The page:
POQUOSON — The Poquoson Police Foundation, a non-profit organization, is asking for community donations to help raise funds for Poquoson Police Department’s (PPD) new K-9, Argo.
The 22-month-old Dutch Shepherd has recently gone through thoracic surgery to remove an abscess in his lungs that more than likely would have killed him if not immediately treated.
Argo is the second K-9 to join the PPD after the original K-9, Rena, passed away in October 2020. Rena was a staple at the department and, after being assigned to a regional narcotics task force, helped take millions of dollars in drug money off the streets .
After Rena’s passing, the Poquoson Police Foundation helped raise funds so that the PPD could have another K-9. The foundation, a nonprofit established to support PPD, is run by Lt. James Fox and his wife, along with a small board and a group of volunteers.
Once the funds were raised, PPD went to Ventosa, a kennel out in North Carolina, and chose 18-month-old Argo to join its force.
“There’s a testing process for these dogs. We went down and spent the whole day testing a bunch of different dogs. Then we picked Argo. I think that was in August of 2021, and then the following week his school started,” said Fox. “So the handler spent 13 weeks with Argo going every day, Monday through Friday, to doggy school basically. That’s where he learns basic obedience and narcotics detection certification. So his certification is through a Virginia Police Work Dog Association, and that’s kind of a state-wide organization that handles law enforcement.”
As a narcotics enforcement dog, Argo’s main job is to help officers detect the odor of illegal substances. His training and certifications were designed so that the K-9 does not alert the officers on other things. This helps Argo focus exclusively on finding narcotic substances, and it helps the officers understand exactly what is found when the K-9 alerts.
At the end of a thirteen week training, there is a blind party that visits the police department and examines what Argo can do. They determine if the K-9 is certified or if he’s not. The process typically takes an entire day to certify one dog.
“So on Thursday, November 4th, our dog graduated from the class. Argo took his test and passed his certification,” said Fox. “Then he became ill on the 5th. We didn’t even work a complete day with him before he became extremely ill. We went to three different vets, trying to save the poor guy.”
Fox said that the police department knew something was wrong when Argo became lethargic. According to Fox, the K-9 is typically very hyper for a work dog. So when Argo’s handler saw the K-9 sitting around not wanting to do anything he knew something was wrong.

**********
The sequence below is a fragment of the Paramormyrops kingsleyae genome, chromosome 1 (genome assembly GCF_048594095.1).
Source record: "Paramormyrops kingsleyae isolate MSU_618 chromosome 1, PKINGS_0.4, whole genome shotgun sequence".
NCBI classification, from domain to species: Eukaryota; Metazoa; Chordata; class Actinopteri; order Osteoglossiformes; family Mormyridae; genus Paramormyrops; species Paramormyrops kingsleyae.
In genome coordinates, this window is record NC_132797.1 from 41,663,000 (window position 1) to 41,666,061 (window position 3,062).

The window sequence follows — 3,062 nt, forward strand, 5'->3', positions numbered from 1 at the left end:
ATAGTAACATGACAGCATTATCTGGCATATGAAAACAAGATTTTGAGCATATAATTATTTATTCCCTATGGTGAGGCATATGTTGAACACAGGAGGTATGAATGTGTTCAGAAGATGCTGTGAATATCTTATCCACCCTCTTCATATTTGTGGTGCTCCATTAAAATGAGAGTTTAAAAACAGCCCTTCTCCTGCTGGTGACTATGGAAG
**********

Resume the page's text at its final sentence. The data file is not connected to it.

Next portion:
“It became hard for him to breathe. The handler noticed these changes and took him to a vet. The handler was actually out of town with Argo at the time. So it was not our regular vet who was up in northern Virginia,” said Fox. “The vet kind of passed it off to another vet who was a specialist and found that Argo had an Absecc in his lungs. It had become severely infected and he was almost in sepsis. They didn’t want to use the sepsis word yet, but he was almost there. That required immediate surgery and drains being put into his lungs for all the fluid build-up from infection.”
Argo was in the vet for about eleven days. Fox said that the department couldn’t transport Argo back to Poquoson because he wouldn’t survive the trip. The K-9 stayed up in Northern Virginia and ended up at the South Paws Animal Emergency Center where the veterinarians performed the surgery. Argo was then cleared to come home back to Poquoson at the beginning of last week.
“He’s slowly getting back to normal. He still has staples holding his skin together so he’s going to require another vet visit to get the staples out and to make sure everything is healing upright,” said Fox. “When we were evaluating his situation one of the largest things for any police department is saying ‘okay, is this dog still going to be a police dog.’ The surgeon that we were speaking to assured us that for the limited purposes of narcotics enforcement this dog will still be fully functional after recovery. He will still be able to smell and detect narcotics just as well as he could before. If he were a patrol dog, his service life probably would’ve been ended. probably due to the extensive nature of any kind of thoracic surgery.”
How Can The Community Help?
The Poquoson Police Foundation is currently selling K-9 police patches for $10 each in an effort to help raise money for Argo’s medical bills.
“We have a goal of roughly $20,000 that we would like to raise. We know the bill has exceeded $25,000 right now which is going to deplete our K-9 fund both through the city and through the foundation. The foundation purchased the dog, purchased all the equipment for the dog, and we donated all that to the city. The city has a small line in their budget to maintain the dog for food and vet bills and stuff like that. We’re hoping to raise money to replenish the funds and we’re hoping to keep that program going.”
Locals who wish to donate to the foundation can do so through the PayPal link on The Poquoson Police Foundation’s website.
The foundation is also looking for local businesses that want to partner up and help with fundraising. If any businesses are interested they can contact the Poquoson Police Foundation through their Facebook page or through their website.